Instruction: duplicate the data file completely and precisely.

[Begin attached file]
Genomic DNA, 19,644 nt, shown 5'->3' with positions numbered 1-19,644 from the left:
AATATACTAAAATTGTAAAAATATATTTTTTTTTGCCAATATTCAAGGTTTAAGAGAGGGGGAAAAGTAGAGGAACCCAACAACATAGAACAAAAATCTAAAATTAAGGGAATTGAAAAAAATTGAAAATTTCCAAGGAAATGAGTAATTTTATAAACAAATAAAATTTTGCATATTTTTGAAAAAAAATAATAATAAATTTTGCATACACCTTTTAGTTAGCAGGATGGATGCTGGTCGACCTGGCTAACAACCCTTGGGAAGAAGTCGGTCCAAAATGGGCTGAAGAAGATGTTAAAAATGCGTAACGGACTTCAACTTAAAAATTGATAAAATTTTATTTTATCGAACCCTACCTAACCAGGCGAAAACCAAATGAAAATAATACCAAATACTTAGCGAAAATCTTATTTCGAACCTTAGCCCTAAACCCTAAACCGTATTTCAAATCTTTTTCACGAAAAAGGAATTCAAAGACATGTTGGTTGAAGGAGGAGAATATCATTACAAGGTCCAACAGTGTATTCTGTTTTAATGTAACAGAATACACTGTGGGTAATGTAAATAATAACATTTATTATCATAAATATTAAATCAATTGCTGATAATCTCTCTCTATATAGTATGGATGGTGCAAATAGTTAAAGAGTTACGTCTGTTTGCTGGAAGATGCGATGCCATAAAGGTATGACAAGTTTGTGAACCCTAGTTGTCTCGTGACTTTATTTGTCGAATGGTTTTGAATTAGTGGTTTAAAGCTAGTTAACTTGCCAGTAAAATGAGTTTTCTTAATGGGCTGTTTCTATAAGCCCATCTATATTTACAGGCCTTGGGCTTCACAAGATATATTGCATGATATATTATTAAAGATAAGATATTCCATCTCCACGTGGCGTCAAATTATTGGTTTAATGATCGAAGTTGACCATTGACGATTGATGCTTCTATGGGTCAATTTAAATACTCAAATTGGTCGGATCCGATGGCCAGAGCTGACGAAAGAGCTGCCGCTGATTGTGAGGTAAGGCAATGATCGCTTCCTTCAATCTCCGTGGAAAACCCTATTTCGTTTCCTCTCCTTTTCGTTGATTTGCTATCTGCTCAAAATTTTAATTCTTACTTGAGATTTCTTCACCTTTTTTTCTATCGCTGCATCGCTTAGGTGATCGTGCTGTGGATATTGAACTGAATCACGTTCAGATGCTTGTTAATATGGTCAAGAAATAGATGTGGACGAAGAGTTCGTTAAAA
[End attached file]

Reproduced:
Genomic DNA, 19,644 nt, shown 5'->3' with positions numbered 1-19,644 from the left:
AATATACTAAAATTGTAAAAATATATTTTTTTTTGCCAATATTCAAGGTTTAAGAGAGGGGGAAAAGTAGAGGAACCCAACAACATAGAACAAAAATCTAAAATTAAGGGAATTGAAAAAAATTGAAAATTTCCAAGGAAATGAGTAATTTTATAAACAAATAAAATTTTGCATATTTTTGAAAAAAAATAATAATAAATTTTGCATACACCTTTTAGTTAGCAGGATGGATGCTGGTCGACCTGGCTAACAACCCTTGGGAAGAAGTCGGTCCAAAATGGGCTGAAGAAGATGTTAAAAATGCGTAACGGACTTCAACTTAAAAATTGATAAAATTTTATTTTATCGAACCCTACCTAACCAGGCGAAAACCAAATGAAAATAATACCAAATACTTAGCGAAAATCTTATTTCGAACCTTAGCCCTAAACCCTAAACCGTATTTCAAATCTTTTTCACGAAAAAGGAATTCAAAGACATGTTGGTTGAAGGAGGAGAATATCATTACAAGGTCCAACAGTGTATTCTGTTTTAATGTAACAGAATACACTGTGGGTAATGTAAATAATAACATTTATTATCATAAATATTAAATCAATTGCTGATAATCTCTCTCTATATAGTATGGATGGTGCAAATAGTTAAAGAGTTACGTCTGTTTGCTGGAAGATGCGATGCCATAAAGGTATGACAAGTTTGTGAACCCTAGTTGTCTCGTGACTTTATTTGTCGAATGGTTTTGAATTAGTGGTTTAAAGCTAGTTAACTTGCCAGTAAAATGAGTTTTCTTAATGGGCTGTTTCTATAAGCCCATCTATATTTACAGGCCTTGGGCTTCACAAGATATATTGCATGATATATTATTAAAGATAAGATATTCCATCTCCACGTGGCGTCAAATTATTGGTTTAATGATCGAAGTTGACCATTGACGATTGATGCTTCTATGGGTCAATTTAAATACTCAAATTGGTCGGATCCGATGGCCAGAGCTGACGAAAGAGCTGCCGCTGATTGTGAGGTAAGGCAATGATCGCTTCCTTCAATCTCCGTGGAAAACCCTATTTCGTTTCCTCTCCTTTTCGTTGATTTGCTATCTGCTCAAAATTTTAATTCTTACTTGAGATTTCTTCACCTTTTTTTCTATCGCTGCATCGCTTAGGTGATCGTGCTGTGGATATTGAACTGAATCACGTTCAGATGCTTGTTAATATGGTCAAGAAATAGATGTGGACGAAGAGTTCGTTAAAA